Landmine survivor, advocate and director of the Uganda Landmine Survivors Association (ULSA), Margaret Arech Orech was selected by the Joan B. Kroc Institute for Peace and Justice at the University of San Diego as a 2014 Women PeaceMaker.  As one of four such PeaceMakers, Ms. Orech will serve a three-month residency at the University and contribute to conversations about the role of women in international peacebuilding.

 

Zambia

Zambia has declared itself to be free of landmines, but the United Kingdom’s Foreign and Commonwealth Office (FCO) recently updated its travel advice for Zambia saying “There is a risk of landmines in remote areas near the borders with Angola, Mozambique and [the Democratic Republic of Congo].”  The FCO is not clear about whether or not it believes the landmines are in Zambian territory or if it is just warning travelers about the presence of landmines in the neighboring states along the border.  If the FCO has evidence of landmines in Zambia, the FCO should share than knowledge so the government of Zambia can respond (Foreign and Commonwealth Office).

Because of Zambia’s experience in clearing its territory of landmines and ERW, the Foreign Minister, Harry Kalaba, offered his nation’s assistance to Vietnam to help Vietnam address its own landmine and ERW threat.  The announcement came during Kalaba’s visit to Hanoi and is part of an effort to expand cooperation between the two countries (Vietnam News).

 

South Sudan (via South Africa)

South Africa’s parastatal company, Mechem, is one of the largest demining firms in Africa.  In an article describing Mechem’s growing portfolio, the company’s general manager reported that Mechem provides bomb disposal services for the African Union Mission in Somalia (AMISOM) beginning July 1 and Mechem’s teams are destroying an average of a ton of ERW in Libya each month.  However, Mechem also reports that the civil war in South Sudan has severely restricted activities there and Mechem is only able to do emergency work at the moment.  Mechem also warned of the “strong possibility” of new landmine usage in South Sudan (Defence Web).

 

Norway

In a bit of irony, Norway, a leader in mine action around the world and a strong champion of the Mine Ban Treaty, twice evacuated a kindergarten in Karmøy in southwestern Norway after two landmines, presumably leftover from World War II, were discovered on the nearby beach in separate incidents in the same week.  Both mines were quickly destroyed, but their presence serves as a reminder that landmines are a global issue (The Local).

Michael P. Moore

August 20, 2014

Moe (at) landminesinafrica (dot) org


The Month in Mines, September 2013

Some months, we’ll see many landmine incidents and reports from a handful of countries (e.g., Somalia, Angola and the Sudans) and then there are months like September where we saw one or two incidents or reports from many countries.  Months like September, with stories from 10 countries, are a reminder that landmines are a continent-wide problem and not limited to just a handful of countries that make the news repeatedly.  As always, we see good news and bad in the stories from the continent.  Of global note, Zambia hosted the Fourth Meeting of States Parties to the Convention on Cluster Munitions which we won’t cover below, but if you are so inclined, you should visit the dedicated website for the Meeting here: http://www.clusterconvention.org/meetings/msp/4msp/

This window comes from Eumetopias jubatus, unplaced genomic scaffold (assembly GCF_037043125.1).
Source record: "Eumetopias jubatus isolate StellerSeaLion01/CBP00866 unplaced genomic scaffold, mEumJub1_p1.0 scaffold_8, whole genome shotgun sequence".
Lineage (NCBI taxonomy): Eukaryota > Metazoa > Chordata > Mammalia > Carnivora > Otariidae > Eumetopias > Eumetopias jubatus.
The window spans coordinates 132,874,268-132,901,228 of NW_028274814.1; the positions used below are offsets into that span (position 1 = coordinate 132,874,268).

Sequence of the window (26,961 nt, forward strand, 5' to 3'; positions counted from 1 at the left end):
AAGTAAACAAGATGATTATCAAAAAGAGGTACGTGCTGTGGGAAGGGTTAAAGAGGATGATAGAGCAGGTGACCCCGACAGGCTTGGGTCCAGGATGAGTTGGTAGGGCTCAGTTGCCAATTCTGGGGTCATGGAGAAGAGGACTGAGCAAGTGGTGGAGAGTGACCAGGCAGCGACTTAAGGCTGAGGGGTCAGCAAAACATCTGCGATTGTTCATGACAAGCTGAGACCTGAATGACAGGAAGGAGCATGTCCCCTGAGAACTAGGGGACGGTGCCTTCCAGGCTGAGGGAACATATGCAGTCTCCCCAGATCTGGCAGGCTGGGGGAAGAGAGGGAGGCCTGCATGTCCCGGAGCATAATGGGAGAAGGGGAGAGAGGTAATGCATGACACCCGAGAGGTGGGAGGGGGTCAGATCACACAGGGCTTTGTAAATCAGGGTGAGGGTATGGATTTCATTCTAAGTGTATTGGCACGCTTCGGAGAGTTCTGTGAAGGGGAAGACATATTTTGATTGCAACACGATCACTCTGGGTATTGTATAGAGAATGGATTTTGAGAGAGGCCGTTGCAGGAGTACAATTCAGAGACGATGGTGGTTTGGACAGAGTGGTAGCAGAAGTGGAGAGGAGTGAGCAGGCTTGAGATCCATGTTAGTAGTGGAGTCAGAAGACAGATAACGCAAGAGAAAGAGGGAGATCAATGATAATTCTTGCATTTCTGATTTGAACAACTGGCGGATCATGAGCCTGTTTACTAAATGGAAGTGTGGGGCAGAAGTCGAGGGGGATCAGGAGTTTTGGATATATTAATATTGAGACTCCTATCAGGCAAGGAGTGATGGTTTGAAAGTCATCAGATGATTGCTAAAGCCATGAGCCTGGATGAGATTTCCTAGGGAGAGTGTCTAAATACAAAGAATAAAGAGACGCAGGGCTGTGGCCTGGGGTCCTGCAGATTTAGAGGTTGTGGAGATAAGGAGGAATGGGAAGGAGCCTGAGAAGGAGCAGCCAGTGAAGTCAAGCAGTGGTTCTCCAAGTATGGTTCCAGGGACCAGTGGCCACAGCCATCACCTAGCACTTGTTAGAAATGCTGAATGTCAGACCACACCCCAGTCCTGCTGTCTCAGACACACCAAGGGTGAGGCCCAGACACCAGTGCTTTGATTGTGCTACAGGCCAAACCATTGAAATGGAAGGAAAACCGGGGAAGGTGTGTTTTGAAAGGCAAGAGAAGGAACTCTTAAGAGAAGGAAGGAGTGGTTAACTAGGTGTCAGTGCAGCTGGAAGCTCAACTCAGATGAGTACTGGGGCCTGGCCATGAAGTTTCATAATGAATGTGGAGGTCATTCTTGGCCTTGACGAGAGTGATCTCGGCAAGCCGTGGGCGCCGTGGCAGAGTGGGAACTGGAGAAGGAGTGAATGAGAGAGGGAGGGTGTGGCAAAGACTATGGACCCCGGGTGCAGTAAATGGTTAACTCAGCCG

Western Sahara (Morocco)

A Saharawi man was injured by a landmine some 350 km south of the city of Dahkla.  He was transferred to a civilian hospital in Dahkla after being discharged from a Moroccan military hospital despite being in “serious condition.”  The landmine was just one of the millions that Morocco uses to divide the Western Sahara territory (All Africa).

 

Somalia

Somalia National Army and AMISOM forces foiled a planned landmine attack in Beledweyne city early in the month.  A suspected Al Shabaab member sought to plant the landmine on a main road, but was caught in the act (All Voices).

In Mogadishu, an immigration department official was killed by a landmine that detonated when he drove past it (All Africa).

Also at the start of the month, Al Shabaab claimed an attack on Somali President Hassan Sheikh Mohamud’s convoy as it drove to through the Lower Shabelle region of the country.  The government denied the attack, but person’s in the vicinity reported hearing a landmine explosion (All Africa).

Other landmine attacks targeted AMISOM troops traveling in a convoy in Mogadishu (All Africa) and government forces in Afgoye Town in Lower Shabelle (Shabelle Media).  Casualties in Mogadishu were unknown but the AMISOM troops opened fire immediately after the blast, endangering civilians.  In Afgoye, as many as six soldiers were taken to hospitals for treatment.

The constant barrage of landmine and improvised explosive device (IED) attacks has spurred the US Africa Command to provide explosive ordnance training to AMISOM forces.  US Navy ordnance specialists spent three weeks training soldiers from Burundi in reconnaissance, demining and disposal procedures for explosive devices in advance of the Burundians deployment to Somalia as part of the AMISOM contingent (UXO Info).